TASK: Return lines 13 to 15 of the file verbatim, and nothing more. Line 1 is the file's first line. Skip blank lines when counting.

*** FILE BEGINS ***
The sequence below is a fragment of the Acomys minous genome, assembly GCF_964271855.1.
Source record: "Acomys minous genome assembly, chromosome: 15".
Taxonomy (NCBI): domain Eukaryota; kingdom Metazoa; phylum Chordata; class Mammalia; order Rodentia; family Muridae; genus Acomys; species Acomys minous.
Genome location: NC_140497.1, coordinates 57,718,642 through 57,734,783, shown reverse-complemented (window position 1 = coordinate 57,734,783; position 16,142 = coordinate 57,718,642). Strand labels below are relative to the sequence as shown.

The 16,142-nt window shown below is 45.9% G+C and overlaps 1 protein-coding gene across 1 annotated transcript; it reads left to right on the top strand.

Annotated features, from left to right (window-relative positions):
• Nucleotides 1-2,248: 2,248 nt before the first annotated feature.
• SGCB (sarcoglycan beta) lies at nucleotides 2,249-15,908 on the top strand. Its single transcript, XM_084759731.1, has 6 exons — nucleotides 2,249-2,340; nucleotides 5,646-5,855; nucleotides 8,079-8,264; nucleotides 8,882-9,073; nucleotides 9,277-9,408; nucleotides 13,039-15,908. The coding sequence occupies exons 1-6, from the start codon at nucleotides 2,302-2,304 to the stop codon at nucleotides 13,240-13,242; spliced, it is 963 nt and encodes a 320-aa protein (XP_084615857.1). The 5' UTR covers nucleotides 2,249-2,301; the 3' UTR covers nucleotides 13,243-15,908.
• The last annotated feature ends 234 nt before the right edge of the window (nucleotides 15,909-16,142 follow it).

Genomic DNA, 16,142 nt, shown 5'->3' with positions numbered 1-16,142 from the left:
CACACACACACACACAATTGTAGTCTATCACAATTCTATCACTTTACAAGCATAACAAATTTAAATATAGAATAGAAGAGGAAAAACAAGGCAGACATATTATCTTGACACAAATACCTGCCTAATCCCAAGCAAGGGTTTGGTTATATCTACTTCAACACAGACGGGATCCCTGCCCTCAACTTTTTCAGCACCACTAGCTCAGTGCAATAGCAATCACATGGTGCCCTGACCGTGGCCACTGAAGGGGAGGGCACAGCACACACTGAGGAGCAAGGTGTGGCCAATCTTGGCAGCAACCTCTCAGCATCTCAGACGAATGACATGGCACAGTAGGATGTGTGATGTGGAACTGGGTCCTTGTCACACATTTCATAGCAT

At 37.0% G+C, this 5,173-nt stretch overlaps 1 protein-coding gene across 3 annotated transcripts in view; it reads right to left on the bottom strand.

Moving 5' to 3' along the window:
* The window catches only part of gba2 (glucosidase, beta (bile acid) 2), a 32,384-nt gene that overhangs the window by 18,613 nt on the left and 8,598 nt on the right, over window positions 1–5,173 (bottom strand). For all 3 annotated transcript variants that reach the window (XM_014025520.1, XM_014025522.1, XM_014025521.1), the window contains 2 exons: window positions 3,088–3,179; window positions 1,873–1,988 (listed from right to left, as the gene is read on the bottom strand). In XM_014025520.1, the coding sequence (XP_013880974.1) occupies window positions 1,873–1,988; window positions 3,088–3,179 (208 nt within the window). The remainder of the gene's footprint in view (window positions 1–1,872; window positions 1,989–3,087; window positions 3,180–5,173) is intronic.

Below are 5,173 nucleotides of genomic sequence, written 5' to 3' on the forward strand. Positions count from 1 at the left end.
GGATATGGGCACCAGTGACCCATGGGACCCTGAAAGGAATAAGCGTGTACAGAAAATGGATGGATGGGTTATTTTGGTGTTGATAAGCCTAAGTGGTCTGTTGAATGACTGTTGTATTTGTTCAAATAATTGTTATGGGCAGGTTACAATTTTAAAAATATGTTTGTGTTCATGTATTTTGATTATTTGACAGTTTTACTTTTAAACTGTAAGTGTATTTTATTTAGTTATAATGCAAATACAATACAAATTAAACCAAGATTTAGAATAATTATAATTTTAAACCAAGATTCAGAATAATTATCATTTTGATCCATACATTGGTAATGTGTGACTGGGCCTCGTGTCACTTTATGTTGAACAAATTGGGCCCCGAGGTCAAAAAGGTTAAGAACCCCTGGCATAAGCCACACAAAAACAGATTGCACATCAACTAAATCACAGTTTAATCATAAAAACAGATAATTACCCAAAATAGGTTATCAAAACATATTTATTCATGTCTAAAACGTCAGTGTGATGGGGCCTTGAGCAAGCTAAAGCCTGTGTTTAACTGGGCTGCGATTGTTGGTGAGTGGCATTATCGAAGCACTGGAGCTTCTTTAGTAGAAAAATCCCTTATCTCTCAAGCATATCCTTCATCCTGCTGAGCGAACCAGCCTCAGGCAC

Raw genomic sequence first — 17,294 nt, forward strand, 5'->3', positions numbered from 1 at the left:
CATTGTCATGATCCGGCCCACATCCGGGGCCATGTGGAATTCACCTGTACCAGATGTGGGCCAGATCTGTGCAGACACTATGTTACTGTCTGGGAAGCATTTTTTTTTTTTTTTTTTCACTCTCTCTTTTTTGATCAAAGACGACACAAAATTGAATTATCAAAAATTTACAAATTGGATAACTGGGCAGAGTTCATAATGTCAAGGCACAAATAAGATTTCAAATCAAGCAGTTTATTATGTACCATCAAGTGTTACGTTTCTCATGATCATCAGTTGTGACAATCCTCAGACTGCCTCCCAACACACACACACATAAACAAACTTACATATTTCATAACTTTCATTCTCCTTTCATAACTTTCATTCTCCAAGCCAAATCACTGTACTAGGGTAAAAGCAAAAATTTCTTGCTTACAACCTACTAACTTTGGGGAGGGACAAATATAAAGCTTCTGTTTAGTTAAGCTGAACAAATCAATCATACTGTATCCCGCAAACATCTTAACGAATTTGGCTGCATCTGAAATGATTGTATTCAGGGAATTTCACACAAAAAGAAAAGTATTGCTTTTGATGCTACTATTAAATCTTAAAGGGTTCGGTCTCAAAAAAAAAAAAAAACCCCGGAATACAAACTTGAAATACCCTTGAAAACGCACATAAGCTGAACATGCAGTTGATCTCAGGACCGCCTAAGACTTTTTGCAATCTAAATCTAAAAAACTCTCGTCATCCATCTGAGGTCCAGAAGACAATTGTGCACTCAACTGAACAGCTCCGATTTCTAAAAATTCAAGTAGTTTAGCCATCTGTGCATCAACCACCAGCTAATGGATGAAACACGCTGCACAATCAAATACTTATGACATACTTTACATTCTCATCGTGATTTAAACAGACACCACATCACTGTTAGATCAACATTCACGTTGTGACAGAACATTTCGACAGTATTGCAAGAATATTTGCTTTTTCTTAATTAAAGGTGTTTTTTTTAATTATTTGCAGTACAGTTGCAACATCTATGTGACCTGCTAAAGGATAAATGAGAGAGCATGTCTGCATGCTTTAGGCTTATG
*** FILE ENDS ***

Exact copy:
Moving 5' to 3' along the window:
* The window catches only part of gba2 (glucosidase, beta (bile acid) 2), a 32,384-nt gene that overhangs the window by 18,613 nt on the left and 8,598 nt on the right, over window positions 1–5,173 (bottom strand). For all 3 annotated transcript variants that reach the window (XM_014025520.1, XM_014025522.1, XM_014025521.1), the window contains 2 exons: window positions 3,088–3,179; window positions 1,873–1,988 (listed from right to left, as the gene is read on the bottom strand). In XM_014025520.1, the coding sequence (XP_013880974.1) occupies window positions 1,873–1,988; window positions 3,088–3,179 (208 nt within the window). The remainder of the gene's footprint in view (window positions 1–1,872; window positions 1,989–3,087; window positions 3,180–5,173) is intronic.

Below are 5,173 nucleotides of genomic sequence, written 5' to 3' on the forward strand. Positions count from 1 at the left end.